The Implosion of Archegos
In late March, the hedge fund Archegos Capital Management imploded from an unprecedented $30+ billion margin call. The historic margin call was catalyzed by massive wrong-way bets on contracts-for-difference or CFDs.
CFDs are similar to future contracts on an index and allow for directional bets on the price of a security without actually buying or selling the underlying instrument. The buyer and the seller agree on the price of a transaction sometime in the future. At the expiration date or earlier, if they decide to unwind the position in advance, only the difference between the actual and the agreed price is settled.
CFDs, similar to other derivatives, allow for significant leverage of as much as 10x, meaning one can establish a position of $1,000,000 with only $100,000 of equity capital. The required equity capital is known as margin, and when a margin call occurs, the investor must deposit more equity to cover the losses. When an investor cannot deposit the required additional equity, broker-dealers begin selling the client’s securities in order to cover the margin call.
The margin call on Archegos had significant spillover effects, which are most evident in ViacomCBS (VIAC) and Discovery (DISCA). VIAC was trading at roughly $100/share on 3/22/21 and by 3/24/21, the stock was down approximately 60% to roughly $40/share tied to the liquidation of Archegos. Similarly, DISCA was trading at roughly $78/share on 3/22/21 and by 3/24/21, the stock was down approximately 55% to roughly $35/share.
Clearly, these sell-offs are dramatic, but it is even more important to put the stock plunges into perspective. ViacomCBS has approximately 619.6 million shares outstanding, and Discovery has approximately 487.3 million shares outstanding. As such, the stock plunges tied to a single hedge fund’s margin call appear to have destroyed, at least temporarily, $37.2 billion of VIAC’s market cap and $20.9 billion of DISCA’s market cap.
Unfortunately for the markets, the damage did not stop there. The counterparties to the CFDs entered by Archegos included Credit Suisse, Nomura, Goldman Sachs, and Morgan Stanley, among others. While some of the counterparties managed to minimize the collateral damage from the margin call, Credit Suisse and Nomura experienced highly significant negative impacts, which became evident in the stock market’s reaction to the news. Credit Suisse (CS) was trading at roughly $13.10/share on 3/22 and now trades at roughly $10.95/share, down approximately 16.4%. Nomura’s ADR (NMR) was trading at roughly $6.50/share on 3/22 and now trades at roughly $5.30/share, down approximately 18.5%. Similar to VIAC and DISCA, when one considers the among of market cap destroyed in CS and NMR, at least temporarily, this is a tremendous fall-out.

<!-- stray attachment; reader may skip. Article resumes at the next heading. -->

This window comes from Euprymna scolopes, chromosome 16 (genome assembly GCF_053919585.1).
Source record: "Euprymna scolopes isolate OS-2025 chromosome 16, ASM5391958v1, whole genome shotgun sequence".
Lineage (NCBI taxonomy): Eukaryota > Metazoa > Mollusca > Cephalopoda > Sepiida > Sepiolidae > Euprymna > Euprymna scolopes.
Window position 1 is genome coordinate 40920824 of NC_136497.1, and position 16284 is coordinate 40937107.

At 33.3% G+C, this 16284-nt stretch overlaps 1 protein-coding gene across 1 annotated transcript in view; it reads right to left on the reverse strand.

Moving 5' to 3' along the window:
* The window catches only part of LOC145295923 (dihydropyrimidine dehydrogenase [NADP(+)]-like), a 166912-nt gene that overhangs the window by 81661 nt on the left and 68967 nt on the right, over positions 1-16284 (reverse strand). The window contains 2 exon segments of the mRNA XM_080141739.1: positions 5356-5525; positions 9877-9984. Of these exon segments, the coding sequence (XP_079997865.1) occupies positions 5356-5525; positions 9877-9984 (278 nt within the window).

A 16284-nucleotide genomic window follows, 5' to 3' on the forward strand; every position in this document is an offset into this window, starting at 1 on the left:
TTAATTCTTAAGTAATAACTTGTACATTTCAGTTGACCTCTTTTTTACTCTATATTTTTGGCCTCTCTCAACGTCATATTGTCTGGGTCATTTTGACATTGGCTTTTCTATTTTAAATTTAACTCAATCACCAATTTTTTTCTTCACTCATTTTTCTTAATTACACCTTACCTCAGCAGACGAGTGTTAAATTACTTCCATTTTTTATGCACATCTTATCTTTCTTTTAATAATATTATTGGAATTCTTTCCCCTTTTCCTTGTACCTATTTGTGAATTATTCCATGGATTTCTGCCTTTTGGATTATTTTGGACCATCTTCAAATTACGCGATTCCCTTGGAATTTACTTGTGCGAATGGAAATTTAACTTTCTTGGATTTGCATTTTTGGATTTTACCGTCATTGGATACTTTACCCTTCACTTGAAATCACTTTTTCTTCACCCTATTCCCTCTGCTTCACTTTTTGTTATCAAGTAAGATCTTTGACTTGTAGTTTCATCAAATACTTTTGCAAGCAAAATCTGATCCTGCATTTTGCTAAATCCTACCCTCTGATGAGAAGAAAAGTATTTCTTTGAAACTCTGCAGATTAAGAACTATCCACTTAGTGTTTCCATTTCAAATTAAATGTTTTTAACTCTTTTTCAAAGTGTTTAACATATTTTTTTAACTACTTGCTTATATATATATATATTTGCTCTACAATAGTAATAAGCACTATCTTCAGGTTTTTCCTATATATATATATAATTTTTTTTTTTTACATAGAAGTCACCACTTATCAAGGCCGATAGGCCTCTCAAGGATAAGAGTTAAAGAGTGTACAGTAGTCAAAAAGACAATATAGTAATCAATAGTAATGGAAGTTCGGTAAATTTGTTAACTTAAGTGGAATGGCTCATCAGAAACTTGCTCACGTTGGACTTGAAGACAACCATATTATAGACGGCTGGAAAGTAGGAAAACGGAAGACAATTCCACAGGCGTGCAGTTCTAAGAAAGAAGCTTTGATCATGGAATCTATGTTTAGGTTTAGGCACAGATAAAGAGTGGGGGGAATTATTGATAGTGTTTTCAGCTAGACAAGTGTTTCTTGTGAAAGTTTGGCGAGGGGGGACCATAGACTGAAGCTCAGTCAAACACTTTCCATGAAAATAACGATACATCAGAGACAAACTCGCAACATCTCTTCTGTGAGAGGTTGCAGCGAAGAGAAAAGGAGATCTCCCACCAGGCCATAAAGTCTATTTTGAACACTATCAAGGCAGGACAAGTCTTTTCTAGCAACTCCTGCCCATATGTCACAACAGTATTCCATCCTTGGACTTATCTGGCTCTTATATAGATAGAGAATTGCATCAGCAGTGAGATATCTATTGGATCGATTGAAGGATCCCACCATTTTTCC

The Archegos implosion becomes even more interesting when one considers that the hedge fund is helmed by Bill Hwang, a former protege of hedge fund legend Julian Robertson. Indeed, prior to the launch of Archegos, Bill Hwang ran Tiger Asia Management and Tiger Asia Partners, with both firm names highlighting their Tiger Cub heritage.
The intrigue is only heightened when one realizes that Archegoes was a family office and that Bill Hwang maintained such an extremely low profile. Given the lack of SEC disclosure requirements for family offices, few on Wall Street realized that Bill Hwang had amassed such a tremendous fortune that is estimated at roughly $10 billion, wealth that rivals much better known hedge fund managers like Ray Dalio, Steve Cohen, and David Tepper. Furthermore, Bill Hwang is known by friends and colleagues as a devout Christian who embraced the concept of the Christian capitalist with the goal of making money in God’s name and then using it to further the faith. Bill Hwang is a generous benefactor to a range of Christian causes, and he eschewed the trappings of extravagant wealth.
We have a historic margin call with a hedge fund founder who certainly captures our attention – a man who amassed an incredible fortune and seems to have lost it all in a sudden, breath-taking fashion. I strongly believe that Bill’s faith will support and serve him well. The bigger question is how the SEC will approach the potential systematic risk now obviously present in the operation of large family offices.